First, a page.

SEED at CA
Seeking Educational Equity and Diversity
What Is SEED?
SEED is a peer-led professional development program that creates conversational communities to drive personal, organizational, and societal change toward greater equity and diversity
SEED’s unique methodology involves:
- facilitating ongoing, structured, group conversations in which all voices can be heard
- examining how our own stories relate to social systems
- learning from the lessons of our own lives as well as from texts
- turning oppression and privilege into agency and action.
What Do You Gain?
Peer-led SEED seminars put teachers at the center of their own leadership development and assist them in valuing their voices so they can, in turn, better value the voices of all children.
SEED seminars help participants reflect upon and connect their individual experiences to the wider systemic context, gaining new insights into how they can make their schools and communities more gender fair, multiculturally equitable, and globally informed.
CEU’s will be provided at the conclusion of the sessions.
What Makes SEED Different?
SEED seminars start with the assumption that we are each the authorities on our own experience.
SEED asks participants to look inward at how we were schooled to deal with diversity and connection, as a necessary prelude to creating school and community climates and curricula that more adequately equip young people, colleagues, community members, and others to do so.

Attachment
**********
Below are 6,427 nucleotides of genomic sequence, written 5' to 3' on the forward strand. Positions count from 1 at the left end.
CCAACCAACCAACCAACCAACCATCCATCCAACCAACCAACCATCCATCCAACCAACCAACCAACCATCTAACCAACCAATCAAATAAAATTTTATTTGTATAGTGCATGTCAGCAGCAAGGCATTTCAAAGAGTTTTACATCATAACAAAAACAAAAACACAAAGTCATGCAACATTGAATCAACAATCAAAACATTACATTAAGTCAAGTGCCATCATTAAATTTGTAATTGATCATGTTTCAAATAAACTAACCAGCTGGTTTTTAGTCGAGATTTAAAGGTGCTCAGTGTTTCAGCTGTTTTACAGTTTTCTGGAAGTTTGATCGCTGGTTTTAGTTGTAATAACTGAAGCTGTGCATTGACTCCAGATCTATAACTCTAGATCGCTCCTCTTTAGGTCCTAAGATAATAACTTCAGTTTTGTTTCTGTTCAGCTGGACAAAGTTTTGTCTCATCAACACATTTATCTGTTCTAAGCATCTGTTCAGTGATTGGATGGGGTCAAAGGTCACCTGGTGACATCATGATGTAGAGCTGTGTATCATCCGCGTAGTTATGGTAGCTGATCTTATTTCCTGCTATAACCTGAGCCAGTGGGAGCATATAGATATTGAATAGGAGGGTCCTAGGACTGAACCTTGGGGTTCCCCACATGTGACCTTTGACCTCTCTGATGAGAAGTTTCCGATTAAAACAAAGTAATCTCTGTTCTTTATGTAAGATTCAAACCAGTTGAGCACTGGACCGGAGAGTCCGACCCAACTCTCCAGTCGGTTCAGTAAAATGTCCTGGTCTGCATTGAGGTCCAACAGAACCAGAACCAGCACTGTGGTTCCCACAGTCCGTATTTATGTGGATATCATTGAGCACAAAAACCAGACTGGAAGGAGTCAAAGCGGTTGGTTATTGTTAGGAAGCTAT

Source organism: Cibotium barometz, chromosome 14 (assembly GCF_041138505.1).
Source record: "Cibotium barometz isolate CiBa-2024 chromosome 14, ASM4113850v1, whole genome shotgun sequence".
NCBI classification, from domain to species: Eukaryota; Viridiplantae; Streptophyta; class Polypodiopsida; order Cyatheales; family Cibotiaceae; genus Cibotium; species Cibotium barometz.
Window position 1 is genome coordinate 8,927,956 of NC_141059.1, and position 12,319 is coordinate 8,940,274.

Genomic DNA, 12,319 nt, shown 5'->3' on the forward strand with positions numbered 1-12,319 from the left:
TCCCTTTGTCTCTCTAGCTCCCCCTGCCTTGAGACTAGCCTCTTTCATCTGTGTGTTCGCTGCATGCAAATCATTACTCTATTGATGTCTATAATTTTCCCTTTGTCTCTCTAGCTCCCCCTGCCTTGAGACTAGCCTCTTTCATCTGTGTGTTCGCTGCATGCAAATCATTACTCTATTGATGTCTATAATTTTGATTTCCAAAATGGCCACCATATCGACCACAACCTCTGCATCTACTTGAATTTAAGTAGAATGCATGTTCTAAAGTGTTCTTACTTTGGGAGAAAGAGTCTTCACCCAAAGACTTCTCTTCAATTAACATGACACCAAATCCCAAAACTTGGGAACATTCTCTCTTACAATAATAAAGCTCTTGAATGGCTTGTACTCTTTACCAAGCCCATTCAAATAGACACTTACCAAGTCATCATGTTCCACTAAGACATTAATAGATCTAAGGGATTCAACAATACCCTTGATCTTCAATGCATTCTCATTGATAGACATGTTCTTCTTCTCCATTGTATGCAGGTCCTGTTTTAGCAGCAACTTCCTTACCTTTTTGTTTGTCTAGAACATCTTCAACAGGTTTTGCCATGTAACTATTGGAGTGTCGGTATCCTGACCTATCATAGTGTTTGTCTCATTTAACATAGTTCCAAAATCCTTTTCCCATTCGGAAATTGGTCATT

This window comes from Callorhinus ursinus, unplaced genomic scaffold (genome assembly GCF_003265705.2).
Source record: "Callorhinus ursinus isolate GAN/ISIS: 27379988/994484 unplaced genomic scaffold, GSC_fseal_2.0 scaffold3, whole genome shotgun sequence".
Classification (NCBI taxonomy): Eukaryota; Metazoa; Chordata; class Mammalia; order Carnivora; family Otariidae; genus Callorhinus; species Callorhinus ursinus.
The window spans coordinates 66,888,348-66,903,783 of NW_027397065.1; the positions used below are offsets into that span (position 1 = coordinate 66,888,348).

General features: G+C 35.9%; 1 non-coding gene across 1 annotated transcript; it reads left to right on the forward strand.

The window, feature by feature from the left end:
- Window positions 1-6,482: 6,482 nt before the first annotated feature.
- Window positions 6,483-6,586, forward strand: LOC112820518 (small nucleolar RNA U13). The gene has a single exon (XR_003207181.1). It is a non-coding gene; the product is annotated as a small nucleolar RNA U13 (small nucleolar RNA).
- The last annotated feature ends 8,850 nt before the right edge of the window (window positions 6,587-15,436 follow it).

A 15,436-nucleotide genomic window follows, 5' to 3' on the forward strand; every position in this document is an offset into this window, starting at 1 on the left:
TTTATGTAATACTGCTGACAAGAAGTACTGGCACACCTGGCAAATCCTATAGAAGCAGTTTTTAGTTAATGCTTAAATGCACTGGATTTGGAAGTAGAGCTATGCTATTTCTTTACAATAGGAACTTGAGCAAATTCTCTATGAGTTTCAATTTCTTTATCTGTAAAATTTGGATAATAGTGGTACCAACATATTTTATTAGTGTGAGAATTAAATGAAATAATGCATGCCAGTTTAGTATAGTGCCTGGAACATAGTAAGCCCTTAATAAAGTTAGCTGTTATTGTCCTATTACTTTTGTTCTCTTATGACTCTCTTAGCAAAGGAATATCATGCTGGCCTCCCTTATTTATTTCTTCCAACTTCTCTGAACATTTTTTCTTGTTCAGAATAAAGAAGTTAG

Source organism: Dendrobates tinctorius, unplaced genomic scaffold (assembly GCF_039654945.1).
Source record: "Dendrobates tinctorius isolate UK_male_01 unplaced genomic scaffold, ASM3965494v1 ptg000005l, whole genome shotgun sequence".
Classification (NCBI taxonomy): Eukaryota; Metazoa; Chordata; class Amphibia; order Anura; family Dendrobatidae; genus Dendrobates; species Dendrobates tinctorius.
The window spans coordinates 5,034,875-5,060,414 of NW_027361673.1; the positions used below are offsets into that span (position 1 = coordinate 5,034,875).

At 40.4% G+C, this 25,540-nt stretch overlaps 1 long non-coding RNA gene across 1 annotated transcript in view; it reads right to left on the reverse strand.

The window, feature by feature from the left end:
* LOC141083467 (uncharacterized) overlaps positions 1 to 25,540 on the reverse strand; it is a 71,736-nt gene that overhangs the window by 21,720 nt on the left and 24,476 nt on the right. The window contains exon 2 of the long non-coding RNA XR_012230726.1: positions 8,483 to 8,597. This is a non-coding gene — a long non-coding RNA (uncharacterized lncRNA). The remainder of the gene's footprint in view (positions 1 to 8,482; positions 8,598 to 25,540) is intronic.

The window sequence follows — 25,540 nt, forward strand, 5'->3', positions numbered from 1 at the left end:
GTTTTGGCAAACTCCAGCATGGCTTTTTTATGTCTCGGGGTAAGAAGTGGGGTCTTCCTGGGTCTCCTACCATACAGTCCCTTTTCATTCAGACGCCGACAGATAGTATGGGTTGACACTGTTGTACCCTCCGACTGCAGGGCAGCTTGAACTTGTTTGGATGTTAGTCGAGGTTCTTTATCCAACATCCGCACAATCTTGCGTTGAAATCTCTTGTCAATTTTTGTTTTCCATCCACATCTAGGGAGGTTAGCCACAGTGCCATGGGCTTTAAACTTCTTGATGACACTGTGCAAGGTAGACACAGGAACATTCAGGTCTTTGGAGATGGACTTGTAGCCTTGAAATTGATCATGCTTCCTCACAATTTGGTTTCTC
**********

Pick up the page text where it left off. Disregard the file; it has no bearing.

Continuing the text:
SEED takes a systemic approach to looking at oppression and privilege, rather than seeing them only as individual choices. SEED acknowledges that diversity work is an ongoing process, not a one-time training.
SEED uses methods of intentionally structured group conversation to create environments that include input from all voices. SEED engages allies from dominant groups in listening, learning, and taking thoughtful strategic action to help break down patterns of oppression.
SEED doesn't need a crisis to address the very real power dynamics of race, class, gender, etc. that play out systemically in schools and communities to the detriment of all.
SEED seminars put in place an ongoing constructive conversation about sometimes polarizing issues, thus making communities more competent to deal with crises when they do occur.